idoiots“Remember that idiot, dog and pony show put on by the League of Horse Haters in DC several weeks ago? (click HERE) Well here’s your chance to both fight back and have your voice heard.

We have been told that the Committee is accepting public input until the end of business, tomorrow, July 6th.

A friend of SFTHH has taken the time to pen a rather poignant note as an example for you to use, below. It should be sent, with your personal information inserted, to the email address listed below.   Likewise, please send to your Congressional Representative (to find your Rep. click (HERE) and to your Senator.

With the celebration of our freedom showcased by the 4th of July fresh in our minds, what better way to dedicate one’s self than to lock down the liberty and freedom of our nation’s wild horses and burros.

Please, for the safety, security and future welfare of our wild equines, email or fax your letter today.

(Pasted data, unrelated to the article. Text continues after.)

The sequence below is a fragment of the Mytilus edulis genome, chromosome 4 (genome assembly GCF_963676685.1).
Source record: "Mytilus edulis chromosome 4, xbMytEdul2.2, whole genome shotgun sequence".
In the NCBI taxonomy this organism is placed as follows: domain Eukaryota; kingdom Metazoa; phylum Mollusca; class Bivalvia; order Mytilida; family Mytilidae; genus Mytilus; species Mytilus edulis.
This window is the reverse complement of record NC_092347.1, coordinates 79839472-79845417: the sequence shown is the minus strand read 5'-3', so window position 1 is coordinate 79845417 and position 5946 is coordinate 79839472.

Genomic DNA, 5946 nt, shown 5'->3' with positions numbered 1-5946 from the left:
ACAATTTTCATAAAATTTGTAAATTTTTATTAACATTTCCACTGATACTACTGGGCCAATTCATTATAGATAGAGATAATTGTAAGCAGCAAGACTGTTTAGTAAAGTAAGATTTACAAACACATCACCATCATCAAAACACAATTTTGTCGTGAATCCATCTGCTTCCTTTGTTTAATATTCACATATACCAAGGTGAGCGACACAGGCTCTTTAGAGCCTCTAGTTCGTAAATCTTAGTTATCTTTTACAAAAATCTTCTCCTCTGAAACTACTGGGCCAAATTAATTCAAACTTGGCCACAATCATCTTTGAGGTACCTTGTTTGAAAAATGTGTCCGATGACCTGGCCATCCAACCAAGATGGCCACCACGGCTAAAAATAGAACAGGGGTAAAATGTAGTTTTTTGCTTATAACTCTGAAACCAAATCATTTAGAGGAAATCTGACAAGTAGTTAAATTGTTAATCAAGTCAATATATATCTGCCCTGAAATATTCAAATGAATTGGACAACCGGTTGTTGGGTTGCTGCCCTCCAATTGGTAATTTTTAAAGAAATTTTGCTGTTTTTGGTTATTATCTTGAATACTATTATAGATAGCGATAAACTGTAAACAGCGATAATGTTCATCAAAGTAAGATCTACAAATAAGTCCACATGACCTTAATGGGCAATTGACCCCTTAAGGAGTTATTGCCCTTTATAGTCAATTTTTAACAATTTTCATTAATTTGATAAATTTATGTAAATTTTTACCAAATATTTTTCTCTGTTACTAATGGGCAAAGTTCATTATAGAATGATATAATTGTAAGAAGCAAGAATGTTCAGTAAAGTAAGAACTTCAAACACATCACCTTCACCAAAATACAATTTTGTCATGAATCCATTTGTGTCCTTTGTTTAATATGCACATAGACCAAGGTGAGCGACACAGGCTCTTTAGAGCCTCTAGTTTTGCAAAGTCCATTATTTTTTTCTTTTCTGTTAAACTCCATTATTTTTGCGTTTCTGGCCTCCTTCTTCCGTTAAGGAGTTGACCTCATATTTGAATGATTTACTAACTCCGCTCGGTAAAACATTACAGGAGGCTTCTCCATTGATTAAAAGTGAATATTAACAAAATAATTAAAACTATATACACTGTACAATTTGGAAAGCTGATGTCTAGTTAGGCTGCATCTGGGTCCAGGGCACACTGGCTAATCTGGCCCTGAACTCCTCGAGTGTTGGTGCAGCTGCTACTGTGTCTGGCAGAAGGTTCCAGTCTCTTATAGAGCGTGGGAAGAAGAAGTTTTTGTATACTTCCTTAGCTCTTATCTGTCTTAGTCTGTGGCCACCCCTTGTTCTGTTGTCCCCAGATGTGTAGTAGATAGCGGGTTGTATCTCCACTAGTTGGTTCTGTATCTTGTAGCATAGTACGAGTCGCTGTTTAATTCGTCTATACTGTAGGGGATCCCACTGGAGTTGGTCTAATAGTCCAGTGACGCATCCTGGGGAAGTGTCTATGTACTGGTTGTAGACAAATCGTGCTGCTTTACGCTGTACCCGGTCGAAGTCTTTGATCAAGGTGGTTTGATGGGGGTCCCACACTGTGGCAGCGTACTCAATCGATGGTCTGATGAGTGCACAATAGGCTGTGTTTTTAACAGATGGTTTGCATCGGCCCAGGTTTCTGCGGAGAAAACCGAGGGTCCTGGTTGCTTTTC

Keep the faith.” ~ R.T.

July 5, 2016
Natural Resources Committee
Attn: Tom McClintock
It is clearly visible that last week’s Natural Resources committee meeting led by Tom McClintock, was a clear example of regulatory capture of an agency – the Bureau of Land Management. The information provided to the committee was not scientifically supported and not credible – especially the populations of the public’s wild horses and wild burros both on the range and in the holding facilities. The proposed and recent wild horse captures and removals and sterilization procedures are completely politically and monetarily motivated decisions. This is not in keeping with the law or the wishes of the American people who own the land and who own the wild horses and wild burros – it is completely biased and favored toward special “favored” interest groups. This in itself is illegal and often called “Regulatory Capture”.